Just how many organizations have launched virtualization initiatives only to find out that they didn't have the infrastructure to allow them to save electricity, real estate or people power? The network infrastructure simply wasn't intelligent enough to enable anything more than virtualization-lite, because the links between the infrastructure and the software were still manually constrained.
Yet one of the core promises of virtualization is to automate the deployment of server power. If this is constrained by infrastructure1.0 (as I'm suggesting) then VMware and its partners need to address the "static infrastructure meets dynamic processing power" challenge rapidly in order to achieve levels of growth once expected in 2007. With Microsoft now in the virtualization market thanks to Hyper-V, VMware's window of first mover advantage is starting to close.
Virtualization security now risks becoming a metaphor for other technology-related issues that could slow down the adoption of virtualization in the lucrative production data center market.
Netsec Wasn't Ready for Virtsec
The lack of network security connectivity intelligence meant that security policy, for example, would limit VMotion to within hardware-centric hypervisor VLANs. Network security infrastructure wasn't prepared for the challenges of protecting moving, state-changing servers, despite the promise of a stellar lineup of VMsafe partners.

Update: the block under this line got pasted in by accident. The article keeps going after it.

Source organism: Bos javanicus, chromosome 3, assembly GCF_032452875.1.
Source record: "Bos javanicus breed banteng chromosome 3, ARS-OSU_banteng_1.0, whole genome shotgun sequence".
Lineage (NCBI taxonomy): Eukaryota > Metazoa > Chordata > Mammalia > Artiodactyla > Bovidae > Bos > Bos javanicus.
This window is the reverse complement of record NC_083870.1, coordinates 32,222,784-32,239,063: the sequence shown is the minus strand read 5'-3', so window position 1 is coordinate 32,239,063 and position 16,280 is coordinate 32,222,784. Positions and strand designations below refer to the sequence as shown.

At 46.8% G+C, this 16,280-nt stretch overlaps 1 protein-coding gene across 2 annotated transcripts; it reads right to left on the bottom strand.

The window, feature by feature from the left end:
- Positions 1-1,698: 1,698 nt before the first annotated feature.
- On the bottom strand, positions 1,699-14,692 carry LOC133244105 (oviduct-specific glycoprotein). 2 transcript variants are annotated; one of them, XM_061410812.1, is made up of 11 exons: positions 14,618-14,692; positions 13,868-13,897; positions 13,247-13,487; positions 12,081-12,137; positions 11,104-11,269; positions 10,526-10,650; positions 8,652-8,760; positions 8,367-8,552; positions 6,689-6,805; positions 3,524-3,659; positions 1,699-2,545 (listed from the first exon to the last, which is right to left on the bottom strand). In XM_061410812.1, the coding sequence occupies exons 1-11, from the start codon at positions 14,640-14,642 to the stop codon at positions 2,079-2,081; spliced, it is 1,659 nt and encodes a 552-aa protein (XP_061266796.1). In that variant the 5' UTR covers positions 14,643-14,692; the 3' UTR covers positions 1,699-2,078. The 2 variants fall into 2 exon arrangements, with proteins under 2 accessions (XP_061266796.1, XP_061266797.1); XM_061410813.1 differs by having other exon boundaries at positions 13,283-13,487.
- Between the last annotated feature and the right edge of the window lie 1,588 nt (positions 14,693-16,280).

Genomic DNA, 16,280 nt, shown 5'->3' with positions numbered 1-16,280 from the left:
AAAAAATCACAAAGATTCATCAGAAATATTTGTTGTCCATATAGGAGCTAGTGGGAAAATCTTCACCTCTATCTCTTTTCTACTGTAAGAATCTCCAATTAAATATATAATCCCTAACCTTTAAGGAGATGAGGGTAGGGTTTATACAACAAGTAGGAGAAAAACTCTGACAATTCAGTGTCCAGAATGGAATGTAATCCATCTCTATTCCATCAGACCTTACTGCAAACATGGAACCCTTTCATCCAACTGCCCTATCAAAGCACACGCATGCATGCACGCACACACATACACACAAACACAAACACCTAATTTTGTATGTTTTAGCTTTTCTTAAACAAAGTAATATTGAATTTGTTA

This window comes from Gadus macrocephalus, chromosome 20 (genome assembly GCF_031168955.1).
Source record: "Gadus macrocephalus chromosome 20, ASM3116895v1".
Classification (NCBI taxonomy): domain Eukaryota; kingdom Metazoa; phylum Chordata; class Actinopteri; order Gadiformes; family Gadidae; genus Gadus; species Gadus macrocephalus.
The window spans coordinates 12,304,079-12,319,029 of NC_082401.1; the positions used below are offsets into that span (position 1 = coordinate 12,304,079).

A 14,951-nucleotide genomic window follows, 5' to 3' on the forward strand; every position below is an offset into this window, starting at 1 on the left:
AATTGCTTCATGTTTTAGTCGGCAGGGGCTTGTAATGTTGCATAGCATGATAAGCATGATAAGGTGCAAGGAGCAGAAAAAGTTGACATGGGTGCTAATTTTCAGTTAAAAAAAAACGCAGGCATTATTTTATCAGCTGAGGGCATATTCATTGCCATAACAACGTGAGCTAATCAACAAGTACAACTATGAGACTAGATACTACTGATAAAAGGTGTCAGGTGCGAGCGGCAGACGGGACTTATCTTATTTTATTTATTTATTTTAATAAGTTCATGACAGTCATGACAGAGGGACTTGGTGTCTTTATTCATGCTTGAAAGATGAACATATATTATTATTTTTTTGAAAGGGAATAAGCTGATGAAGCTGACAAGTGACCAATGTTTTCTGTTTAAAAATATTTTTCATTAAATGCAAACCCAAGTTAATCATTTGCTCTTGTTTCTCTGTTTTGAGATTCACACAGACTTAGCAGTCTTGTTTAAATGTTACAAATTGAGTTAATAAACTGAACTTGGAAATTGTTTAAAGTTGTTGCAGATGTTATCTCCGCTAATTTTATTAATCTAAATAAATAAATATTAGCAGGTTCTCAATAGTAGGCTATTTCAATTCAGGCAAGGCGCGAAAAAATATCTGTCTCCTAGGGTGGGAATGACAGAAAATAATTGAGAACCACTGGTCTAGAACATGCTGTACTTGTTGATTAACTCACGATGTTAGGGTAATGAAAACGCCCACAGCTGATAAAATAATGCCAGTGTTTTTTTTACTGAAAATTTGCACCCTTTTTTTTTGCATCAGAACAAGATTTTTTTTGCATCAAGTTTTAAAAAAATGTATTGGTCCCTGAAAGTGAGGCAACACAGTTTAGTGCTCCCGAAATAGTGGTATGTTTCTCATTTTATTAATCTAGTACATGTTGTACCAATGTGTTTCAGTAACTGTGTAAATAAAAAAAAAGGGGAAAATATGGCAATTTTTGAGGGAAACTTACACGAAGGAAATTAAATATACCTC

The promise of virtualization that drove VMware's stock price into the clouds eventually met up with lowered growth expectations as deployments were impacted by the lack of connectivity intelligence that no doubt impacted other potential business cases for the unquestionable power of virtualization to someday unleash new economies of scale and computing power. These issues too will hit the cloud dream as they have also impacted other initiatives, albeit on a smaller and less visible scale.